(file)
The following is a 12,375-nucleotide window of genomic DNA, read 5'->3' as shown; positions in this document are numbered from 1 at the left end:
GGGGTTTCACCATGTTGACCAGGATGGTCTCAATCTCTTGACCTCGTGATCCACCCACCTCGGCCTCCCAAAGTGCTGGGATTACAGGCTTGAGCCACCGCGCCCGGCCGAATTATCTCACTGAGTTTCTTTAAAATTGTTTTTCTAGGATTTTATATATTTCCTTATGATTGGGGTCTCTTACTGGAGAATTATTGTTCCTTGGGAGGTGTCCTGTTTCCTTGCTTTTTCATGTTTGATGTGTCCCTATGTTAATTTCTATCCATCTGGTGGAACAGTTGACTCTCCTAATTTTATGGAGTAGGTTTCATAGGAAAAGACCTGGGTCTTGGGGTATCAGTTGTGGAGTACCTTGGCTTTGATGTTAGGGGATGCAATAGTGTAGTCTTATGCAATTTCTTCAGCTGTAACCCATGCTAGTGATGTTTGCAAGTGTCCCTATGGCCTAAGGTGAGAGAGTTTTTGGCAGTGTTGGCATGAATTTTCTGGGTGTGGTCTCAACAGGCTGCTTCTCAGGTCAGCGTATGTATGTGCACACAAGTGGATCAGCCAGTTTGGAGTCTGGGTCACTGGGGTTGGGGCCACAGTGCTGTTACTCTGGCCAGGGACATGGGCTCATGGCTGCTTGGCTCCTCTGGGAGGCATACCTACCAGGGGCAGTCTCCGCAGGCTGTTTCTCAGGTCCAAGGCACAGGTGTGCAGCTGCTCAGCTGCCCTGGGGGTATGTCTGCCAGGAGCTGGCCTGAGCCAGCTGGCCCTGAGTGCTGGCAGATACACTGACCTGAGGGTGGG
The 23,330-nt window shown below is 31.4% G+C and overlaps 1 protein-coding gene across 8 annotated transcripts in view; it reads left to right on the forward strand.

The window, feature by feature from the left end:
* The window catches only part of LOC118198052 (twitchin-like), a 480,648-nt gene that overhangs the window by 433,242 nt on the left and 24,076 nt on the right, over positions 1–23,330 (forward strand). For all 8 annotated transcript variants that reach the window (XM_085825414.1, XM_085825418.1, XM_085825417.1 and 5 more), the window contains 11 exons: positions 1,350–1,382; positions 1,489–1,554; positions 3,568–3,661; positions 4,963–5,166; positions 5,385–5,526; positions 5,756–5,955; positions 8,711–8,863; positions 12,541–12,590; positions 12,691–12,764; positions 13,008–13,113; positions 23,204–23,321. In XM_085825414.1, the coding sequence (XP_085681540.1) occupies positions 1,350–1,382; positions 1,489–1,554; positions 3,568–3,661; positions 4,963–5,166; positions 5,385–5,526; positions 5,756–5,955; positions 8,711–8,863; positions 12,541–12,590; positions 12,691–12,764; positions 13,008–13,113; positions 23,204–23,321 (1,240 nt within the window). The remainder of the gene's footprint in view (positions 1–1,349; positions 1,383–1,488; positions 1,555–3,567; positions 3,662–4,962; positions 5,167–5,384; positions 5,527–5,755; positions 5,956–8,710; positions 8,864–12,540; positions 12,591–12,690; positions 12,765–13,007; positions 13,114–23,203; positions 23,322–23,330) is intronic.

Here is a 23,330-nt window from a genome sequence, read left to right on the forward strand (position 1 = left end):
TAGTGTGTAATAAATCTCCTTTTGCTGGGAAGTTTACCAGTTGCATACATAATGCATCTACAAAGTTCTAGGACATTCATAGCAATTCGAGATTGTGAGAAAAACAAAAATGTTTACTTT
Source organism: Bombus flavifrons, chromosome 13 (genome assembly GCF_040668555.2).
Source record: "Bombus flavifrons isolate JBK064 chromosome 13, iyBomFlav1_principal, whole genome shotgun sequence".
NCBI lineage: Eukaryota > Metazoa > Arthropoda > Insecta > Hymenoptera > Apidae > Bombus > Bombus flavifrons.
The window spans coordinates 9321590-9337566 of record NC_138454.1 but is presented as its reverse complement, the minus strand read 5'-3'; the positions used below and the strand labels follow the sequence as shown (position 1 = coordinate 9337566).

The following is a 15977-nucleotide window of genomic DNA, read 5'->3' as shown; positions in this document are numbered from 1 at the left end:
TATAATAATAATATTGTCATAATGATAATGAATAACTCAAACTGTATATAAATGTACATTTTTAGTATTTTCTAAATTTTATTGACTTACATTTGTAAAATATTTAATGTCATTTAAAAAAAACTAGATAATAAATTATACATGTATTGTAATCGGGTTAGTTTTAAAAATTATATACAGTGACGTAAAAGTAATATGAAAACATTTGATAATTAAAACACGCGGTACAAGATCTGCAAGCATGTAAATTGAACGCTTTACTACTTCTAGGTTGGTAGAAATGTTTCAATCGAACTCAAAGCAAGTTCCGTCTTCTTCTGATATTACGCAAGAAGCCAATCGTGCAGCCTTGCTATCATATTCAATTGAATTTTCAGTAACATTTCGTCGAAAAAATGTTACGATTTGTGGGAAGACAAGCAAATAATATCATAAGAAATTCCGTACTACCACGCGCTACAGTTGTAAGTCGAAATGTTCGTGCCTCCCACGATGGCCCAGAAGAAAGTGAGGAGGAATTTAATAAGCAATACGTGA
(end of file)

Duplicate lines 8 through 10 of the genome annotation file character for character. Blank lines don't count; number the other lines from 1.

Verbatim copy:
Source organism: Bombus flavifrons, chromosome 13 (genome assembly GCF_040668555.2).
Source record: "Bombus flavifrons isolate JBK064 chromosome 13, iyBomFlav1_principal, whole genome shotgun sequence".
NCBI lineage: Eukaryota > Metazoa > Arthropoda > Insecta > Hymenoptera > Apidae > Bombus > Bombus flavifrons.